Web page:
In community and hospital settings the etiology of UTIs and the antimicrobial susceptibility of uropathogens have been changing over the years.[3],[4] Factors such as the changing patient population, extensive use, and misuse of antimicrobial agents could all contribute to changes in the bacterial profile of UTI. Knowledge of the antimicrobial resistance pattern of common uropathogens according to local epidemiology is essential for providing clinically appropriate and cost-effective therapy for UTI.[4],[5] This study was undertaken to evaluate the changing trends of etiology, and antibiotic susceptibility pattern of urinary isolates recovered from UTIs in children of 0-12 years age group to assist the clinician for accurate diagnosis and prompt treatment of childhood UTI.

 Materials and Methods

This study was conducted in the Department of Microbiology of a tertiary care hospital in Eastern India from March 2011 to September 2012. Necessary clearance from the Institutional Ethical Committee was obtained before the study. Informed consent form of all the patients was taken before process their clinical samples. Urine samples were collected from all 930 children complaining of fever with or without urinary symptoms. In children under 2 years of age urine was collected in a sterile bag and in above 2 years freshly passed clean-catch mid-stream urine was collected aseptically. Semiquantitative culture was performed by inoculating urine on blood agar, MacConkey agar, and cystine lactose electrolyte deficient agar media. Standard loop which carries 0.04 ml of urine was used and colony count was calculated by multiplying number of colonies with 250.[6],[7] The presence of 105 bacteria per ml of urine significant bacteriuria was indicated by the presence of 105 bacteria or more per ml of urine.[7],[8] Urine microscopy was done to see pus cells. All plates were incubated at 37° C for overnight under aerobic condition to obtain accurate colony count. Colony count was performed on blood agar. The number of colony forming units (CFUs) was multiplied by 100 to determine the number of microorganisms per milliliter in the original specimen. On culture of urine, a colony count of ≥105 /ml organisms of a single species or for each of two potential pathogens was considered significant. In addition, a pure culture of Staphylococcus aureus was considered significant regardless of the number of CFUs and the presence of yeast in any number was considered significant and identified to the species level.[9] Cultures showing insignificant growth (except in some cases) were considered no growth and in cases of mixed growth of three or more pathogens or growth of nonpathogens were asked to send repeat sample after proper collection of urine.[10] Identification of growth was done using standard biochemical methods.[7] The antibiotic susceptibility testing was carried out using Kirby-Bauer disc diffusion method following guidelines of the Clinical Laboratory Standard Institute (CLSI).[11] The antimicrobials tested for the Gram-negative bacteria were amikacin (30 µg), amoxyclav (30 µg), cephalexin (30 µg), ceftriaxone (30 µg), ofloxacin (5 µg), nitrofurantoin (300 µg), norfloxacin (10 µg), cotrimoxazole (25 µg), piperacillin-tazobactam (100:10 µg), and imipenem (10 µg). Moreover for Gram-positive enterococci isolates tested antibiotics were amoxyclav (30 µg), nitrofurantoin (300 µg), ofloxacin (5 µg), doxycyclin (30 µg), vancomyc in (30 µg), and linezolid (30 µg). Extended spectrum beta-lactamase (ESBL) production in Gram-negative bacilli and methicillin resistance in S. aureus (MRSA) was detected using CLSI guidelines.[11] ESBL production in Gram-negative bacilli was detected by CLSI confirmatory test on the isolates which were resistant to ceftriaxone (30 µg), zone of inhibition ≤25 mm by above Kirby-Bauer disc diffusion method. ESBL detection was done by combined disc method on Mueller-Hinton agar using ceftazidime (30 µg) versus ceftazidime plus clavulanate (30 + 10 µg) (oxoid). The test was considered positive when an increase in the growth-inhibitory zone around the ceftazidime plus clavulanate disc was 5 mm or greater of the diameter around the disc containing ceftazidime alone. MRSA was detected by the cefoxitin disc diffusion method. The test was carried out on Mueller-Hinton agar using a 30 µg cefoxitin disc and incubated at 35°C for 18-24 h. An inhibition zone diameter of ≤21 mm was reported as methicillin-resistant (MRSA) and a diameter of ≥22 mm was considered methicillin sensitive.[11],[12],[13]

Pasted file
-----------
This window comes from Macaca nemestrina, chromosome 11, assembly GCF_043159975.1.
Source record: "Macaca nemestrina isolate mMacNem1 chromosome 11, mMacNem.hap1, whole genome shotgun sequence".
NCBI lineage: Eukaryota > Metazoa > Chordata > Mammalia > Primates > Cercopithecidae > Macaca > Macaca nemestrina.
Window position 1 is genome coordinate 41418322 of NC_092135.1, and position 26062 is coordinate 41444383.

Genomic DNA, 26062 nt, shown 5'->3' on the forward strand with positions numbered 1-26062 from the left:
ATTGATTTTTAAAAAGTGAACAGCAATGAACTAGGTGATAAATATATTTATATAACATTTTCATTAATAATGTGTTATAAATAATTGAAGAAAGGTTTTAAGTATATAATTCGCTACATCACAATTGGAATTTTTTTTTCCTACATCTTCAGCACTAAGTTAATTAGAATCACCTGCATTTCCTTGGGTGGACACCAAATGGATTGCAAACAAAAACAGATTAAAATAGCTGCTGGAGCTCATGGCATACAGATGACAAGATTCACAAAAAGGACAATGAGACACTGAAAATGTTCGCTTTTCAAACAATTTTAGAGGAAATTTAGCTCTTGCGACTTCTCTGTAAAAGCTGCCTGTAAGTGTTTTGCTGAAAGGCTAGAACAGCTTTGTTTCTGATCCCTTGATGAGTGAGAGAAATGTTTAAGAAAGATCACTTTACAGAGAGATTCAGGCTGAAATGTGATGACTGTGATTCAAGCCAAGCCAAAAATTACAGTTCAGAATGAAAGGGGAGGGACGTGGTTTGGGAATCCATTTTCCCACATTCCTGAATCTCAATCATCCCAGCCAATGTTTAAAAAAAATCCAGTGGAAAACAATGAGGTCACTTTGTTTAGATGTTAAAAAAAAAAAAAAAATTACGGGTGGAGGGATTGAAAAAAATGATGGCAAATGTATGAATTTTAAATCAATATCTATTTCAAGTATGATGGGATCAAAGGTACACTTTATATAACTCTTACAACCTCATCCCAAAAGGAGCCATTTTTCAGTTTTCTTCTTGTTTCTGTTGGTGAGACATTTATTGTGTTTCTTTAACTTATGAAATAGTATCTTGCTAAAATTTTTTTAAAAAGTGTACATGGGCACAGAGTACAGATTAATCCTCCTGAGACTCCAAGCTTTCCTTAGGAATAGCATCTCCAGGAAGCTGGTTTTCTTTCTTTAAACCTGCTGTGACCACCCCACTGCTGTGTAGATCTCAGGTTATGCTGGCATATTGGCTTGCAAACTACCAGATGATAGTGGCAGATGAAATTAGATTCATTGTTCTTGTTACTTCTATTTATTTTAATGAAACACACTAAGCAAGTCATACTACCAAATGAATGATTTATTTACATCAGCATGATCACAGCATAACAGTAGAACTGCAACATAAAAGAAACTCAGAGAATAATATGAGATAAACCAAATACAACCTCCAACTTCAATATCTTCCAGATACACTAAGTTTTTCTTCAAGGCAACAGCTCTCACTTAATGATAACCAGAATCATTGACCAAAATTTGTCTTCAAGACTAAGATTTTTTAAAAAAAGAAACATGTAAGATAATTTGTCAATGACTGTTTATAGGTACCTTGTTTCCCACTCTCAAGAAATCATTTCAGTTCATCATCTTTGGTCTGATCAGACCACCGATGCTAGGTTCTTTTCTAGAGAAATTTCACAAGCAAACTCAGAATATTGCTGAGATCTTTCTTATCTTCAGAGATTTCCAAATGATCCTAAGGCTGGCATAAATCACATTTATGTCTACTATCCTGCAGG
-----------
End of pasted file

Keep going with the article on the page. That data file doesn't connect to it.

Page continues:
The control strains used were Escherichia coli American Type Culture Collection (ATCC) 25922, Pseudomonas aeruginosa ATCC 27853, and S. aureus ATCC25923. For ESBL test control strain used was Klebsiella ATCC 700603.